“I handed him my debt card and the cashier asked if I wanted to charge it credit or debit. Is he insane?”
A few years ago when I first got my debit card, I was confused whenever a cashier asked me whether I wanted to charge my card using credit or debit. Debit please, I always said, wondering whether those people recognised that it’s actually a bank card. Eventually, I found out that my debit card was capable of transactions through the credit card network as well. It would still draw money from my bank account though, so the only difference seemed to be just signing versus punching my pin.
My mom always said “anything related to money shouldn’t be seen in public”, so I started requesting for a credit transaction just in case someone saw me input my pin. Little did I know that I also:
• Added Fraud Protection – Credit transactions go through their respective network (Visa or Mastercard depending on the logo on your card), which has a zero-liability policy. Send the debit transactions without the credit card network and you could be liable for up to $500.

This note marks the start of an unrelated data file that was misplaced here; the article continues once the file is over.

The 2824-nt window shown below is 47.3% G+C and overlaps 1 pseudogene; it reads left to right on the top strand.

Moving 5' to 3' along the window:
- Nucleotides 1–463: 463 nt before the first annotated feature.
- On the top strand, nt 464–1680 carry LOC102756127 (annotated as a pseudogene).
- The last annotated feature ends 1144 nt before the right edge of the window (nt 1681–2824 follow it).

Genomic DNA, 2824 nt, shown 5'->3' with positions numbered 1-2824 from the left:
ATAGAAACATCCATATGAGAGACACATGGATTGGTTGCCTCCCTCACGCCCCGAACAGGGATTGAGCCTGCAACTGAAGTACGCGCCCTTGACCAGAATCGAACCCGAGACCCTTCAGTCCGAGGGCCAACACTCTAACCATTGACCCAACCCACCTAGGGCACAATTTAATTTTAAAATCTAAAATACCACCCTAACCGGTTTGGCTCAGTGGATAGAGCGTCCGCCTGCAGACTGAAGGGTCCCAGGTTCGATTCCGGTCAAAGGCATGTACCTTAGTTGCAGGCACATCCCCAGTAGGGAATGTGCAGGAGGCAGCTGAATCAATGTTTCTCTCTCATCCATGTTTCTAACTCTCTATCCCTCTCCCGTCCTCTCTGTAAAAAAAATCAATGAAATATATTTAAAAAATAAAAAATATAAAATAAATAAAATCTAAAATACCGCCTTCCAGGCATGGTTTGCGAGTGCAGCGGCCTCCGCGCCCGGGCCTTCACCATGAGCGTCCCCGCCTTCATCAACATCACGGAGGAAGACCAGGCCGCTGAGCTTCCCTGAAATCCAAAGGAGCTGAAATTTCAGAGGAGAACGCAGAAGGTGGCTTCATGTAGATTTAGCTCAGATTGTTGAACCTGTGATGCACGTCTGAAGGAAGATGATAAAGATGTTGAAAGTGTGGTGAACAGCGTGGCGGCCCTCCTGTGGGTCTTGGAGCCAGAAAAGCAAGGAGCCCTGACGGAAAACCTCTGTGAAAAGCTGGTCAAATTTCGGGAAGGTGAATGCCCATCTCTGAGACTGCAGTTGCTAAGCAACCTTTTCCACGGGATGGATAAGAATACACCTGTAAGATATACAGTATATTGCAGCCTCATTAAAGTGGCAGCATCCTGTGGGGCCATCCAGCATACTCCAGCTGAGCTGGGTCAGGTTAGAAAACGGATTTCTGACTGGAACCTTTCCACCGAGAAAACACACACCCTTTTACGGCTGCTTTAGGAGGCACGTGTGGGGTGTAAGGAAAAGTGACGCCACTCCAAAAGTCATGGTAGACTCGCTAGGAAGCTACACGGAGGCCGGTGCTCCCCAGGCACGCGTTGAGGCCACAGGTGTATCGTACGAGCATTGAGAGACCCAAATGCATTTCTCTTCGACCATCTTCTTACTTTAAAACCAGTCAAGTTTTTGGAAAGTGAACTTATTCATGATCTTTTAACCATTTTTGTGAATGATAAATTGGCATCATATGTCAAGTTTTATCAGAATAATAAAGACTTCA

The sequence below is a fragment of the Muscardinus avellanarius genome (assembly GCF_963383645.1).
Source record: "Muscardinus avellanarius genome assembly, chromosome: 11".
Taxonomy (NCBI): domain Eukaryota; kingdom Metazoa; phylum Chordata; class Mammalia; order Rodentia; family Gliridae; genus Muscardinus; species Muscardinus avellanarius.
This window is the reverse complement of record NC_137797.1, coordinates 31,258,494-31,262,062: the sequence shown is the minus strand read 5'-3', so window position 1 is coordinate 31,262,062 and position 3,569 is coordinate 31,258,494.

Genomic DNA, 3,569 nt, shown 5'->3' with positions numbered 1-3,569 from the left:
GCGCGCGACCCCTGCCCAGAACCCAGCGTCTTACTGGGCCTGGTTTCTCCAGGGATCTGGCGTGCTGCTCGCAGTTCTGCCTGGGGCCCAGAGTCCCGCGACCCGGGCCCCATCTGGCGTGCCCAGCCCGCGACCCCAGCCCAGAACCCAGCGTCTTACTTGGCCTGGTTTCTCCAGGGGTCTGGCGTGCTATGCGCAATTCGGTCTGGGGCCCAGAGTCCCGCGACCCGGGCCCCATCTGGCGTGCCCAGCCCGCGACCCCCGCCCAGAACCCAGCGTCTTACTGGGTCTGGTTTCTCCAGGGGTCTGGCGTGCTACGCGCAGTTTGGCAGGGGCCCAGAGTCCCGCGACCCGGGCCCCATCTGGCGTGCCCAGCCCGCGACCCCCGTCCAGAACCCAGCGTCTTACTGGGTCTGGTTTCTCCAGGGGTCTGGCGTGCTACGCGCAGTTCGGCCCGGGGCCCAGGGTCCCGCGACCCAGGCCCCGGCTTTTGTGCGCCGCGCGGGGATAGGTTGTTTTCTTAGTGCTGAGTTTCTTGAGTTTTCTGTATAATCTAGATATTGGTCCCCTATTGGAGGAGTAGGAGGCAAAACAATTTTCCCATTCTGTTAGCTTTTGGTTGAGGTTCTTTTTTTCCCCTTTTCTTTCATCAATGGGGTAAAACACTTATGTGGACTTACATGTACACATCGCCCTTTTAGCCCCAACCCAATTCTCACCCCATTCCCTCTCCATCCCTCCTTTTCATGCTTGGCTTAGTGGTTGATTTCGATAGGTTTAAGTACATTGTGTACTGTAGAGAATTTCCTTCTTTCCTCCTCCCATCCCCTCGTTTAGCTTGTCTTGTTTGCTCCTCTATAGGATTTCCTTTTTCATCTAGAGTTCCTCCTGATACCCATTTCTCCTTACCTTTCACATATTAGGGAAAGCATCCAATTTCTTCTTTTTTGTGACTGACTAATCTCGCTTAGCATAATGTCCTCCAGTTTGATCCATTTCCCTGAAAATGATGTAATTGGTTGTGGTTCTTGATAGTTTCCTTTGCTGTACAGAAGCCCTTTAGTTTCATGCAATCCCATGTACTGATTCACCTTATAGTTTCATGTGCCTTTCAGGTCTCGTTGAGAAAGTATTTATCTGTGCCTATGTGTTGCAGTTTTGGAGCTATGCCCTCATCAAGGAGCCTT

• Increased Reward Points – Some bank cards even let you accumulate reward points with your debit cards, but only if you use it through the credit card networks.
• Get No Cash Back – One of the great features of using a debit card is that you can take money out using the same transaction without any additional fees. Say credit and you don’t get the same convenience.
• Potentially Lowering the Merchant’s Margin – Bigger companies negotiate their credit and debit transaction fees, but smaller merchants who don’t have the same leverage may be charged more for credit transactions. Next time you use your debit card at a local store you want to support, consider saying debit.
Note that whether it’s a credit or debit with your ATM card, the money is still coming out of your bank account (so not 0% balance transfer credit cards by any stretch). Unless you opted out (assuming your bank even let’s you do it), you will be charged with overdraft fees if your account doesn’t have enough money to cover your expense.